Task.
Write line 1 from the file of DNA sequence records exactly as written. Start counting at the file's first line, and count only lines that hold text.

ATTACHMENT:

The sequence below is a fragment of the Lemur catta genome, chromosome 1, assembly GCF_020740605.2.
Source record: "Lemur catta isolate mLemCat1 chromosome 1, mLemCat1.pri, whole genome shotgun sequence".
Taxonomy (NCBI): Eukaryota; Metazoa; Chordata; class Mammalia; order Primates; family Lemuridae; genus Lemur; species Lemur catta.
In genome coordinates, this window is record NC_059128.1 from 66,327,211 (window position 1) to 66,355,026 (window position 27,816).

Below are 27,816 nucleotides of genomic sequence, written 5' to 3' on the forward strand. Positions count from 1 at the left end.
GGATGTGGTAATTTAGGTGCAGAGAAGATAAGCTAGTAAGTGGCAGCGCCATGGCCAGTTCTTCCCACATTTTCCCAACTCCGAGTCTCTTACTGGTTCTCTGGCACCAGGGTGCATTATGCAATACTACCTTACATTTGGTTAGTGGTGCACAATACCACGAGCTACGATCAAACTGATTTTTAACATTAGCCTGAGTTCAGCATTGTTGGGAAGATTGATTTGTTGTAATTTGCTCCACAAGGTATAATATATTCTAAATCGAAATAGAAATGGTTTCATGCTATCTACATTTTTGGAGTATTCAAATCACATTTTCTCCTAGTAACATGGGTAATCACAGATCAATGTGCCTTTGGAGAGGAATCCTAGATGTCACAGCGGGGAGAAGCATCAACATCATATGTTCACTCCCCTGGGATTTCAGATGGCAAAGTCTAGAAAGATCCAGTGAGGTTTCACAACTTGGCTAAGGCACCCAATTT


The sequence below is a fragment of the Lemur catta genome, chromosome 1, assembly GCF_020740605.2.